With this work Alex became recognized around the world as a foremost authority on the analysis of reinforced and prestressed concrete structures and was asked to serve as consultant in several noteworthy projects. Among these were the first concrete offshore platform in the Norwegian Sea and several spectacular reinforced or prestressed concrete shell roofs, such as the 400-foot span elliptical paraboloid roof for the Oklahoma State Fair Arena, the 380-foot span circular paraboloid roof for the Arizona State Fairgrounds Coliseum in Phoenix, the 260-foot diameter inverted dome for the Garden State Art Center in New Jersey, the 140-foot-high hyperbolic paraboloid roof of St. Mary's Cathedral in San Francisco, and the 314-foot span prestressed cable net roof structure for the San Juan Coliseum in San Juan, Puerto Rico. He also served as consultant to several state and federal agencies. Noteworthy is his service for many years on the Seismic Advisory Board of the California Department of Transportation, on the Golden Gate Bridge Seismic Instrumentation Advisory Panel, and on the Governor’s Board of Inquiry following the 1989 Loma Prieta Earthquake, which in 1990 issued its landmark report “Competing Against Time” on the earthquake risk assessment of California highway structures.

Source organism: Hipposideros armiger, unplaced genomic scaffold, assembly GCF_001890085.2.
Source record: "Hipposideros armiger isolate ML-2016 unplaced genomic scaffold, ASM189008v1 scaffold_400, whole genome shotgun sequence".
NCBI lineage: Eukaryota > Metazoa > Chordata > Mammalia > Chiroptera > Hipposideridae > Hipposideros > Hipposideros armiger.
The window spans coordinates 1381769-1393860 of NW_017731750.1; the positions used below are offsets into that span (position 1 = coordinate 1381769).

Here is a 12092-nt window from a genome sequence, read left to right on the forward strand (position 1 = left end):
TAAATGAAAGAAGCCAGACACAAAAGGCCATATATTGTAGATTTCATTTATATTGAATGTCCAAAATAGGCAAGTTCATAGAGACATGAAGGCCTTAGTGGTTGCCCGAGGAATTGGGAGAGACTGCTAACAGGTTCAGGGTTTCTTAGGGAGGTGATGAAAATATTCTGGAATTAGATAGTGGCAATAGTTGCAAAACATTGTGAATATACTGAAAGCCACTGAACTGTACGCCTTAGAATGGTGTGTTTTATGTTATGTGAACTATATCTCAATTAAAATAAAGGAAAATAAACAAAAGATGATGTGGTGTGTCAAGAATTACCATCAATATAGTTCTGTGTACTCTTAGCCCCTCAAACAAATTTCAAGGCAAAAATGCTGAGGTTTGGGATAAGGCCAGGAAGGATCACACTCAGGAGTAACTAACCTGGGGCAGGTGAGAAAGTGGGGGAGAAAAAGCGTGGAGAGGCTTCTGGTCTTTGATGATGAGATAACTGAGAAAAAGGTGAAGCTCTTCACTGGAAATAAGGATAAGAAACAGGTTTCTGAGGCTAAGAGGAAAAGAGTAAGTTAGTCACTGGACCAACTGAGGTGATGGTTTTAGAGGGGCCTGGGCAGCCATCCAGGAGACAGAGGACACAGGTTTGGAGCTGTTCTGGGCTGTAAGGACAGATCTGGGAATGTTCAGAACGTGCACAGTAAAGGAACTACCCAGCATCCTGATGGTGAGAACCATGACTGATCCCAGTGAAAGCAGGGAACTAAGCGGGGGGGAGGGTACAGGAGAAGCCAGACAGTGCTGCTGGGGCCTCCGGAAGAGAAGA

The contributions of Professor Scordelis to the research base for the practice of structural engineering, and his recognized international stature as a consulting engineer, have been recognized by many honors and awards. He was elected to the National Academy of Engineering in 1978 with the citation “for pioneering the development and application of advanced structural analysis to the design of record-breaking and unique structural systems.” He was an honorary member of the American Society of Civil Engineers (ASCE), a fellow of the American Concrete Institute and an honorary member of the International Association for Shell and Spatial Structures (IASS).
Among his many awards are preeminent international recognitions: The Torroja Medal from IASS and the Freyssinet Medal of the International Federation for Prestressed Concrete. He was a winner of the Howard Award and a three-time winner of the Moisseiff Award of the ASCE for research papers.
Upon retirement he received the Berkeley Citation and the Berkeley Engineering Alumni Society Distinguished Engineering Alumnus Award.
Alex is survived by his wife of 59 years, Georgia; son Byron Scordelis and daughter-in-law Stephanie of Saratoga; daughter Karen Holtermann and son-in-law Robert of Berkeley; and four grandchildren, Marisa, Alexander and Stephen Scordelis and Wesley Holtermann.
Karl S. Pister
Filip C. Filippou
Edward L. Wilson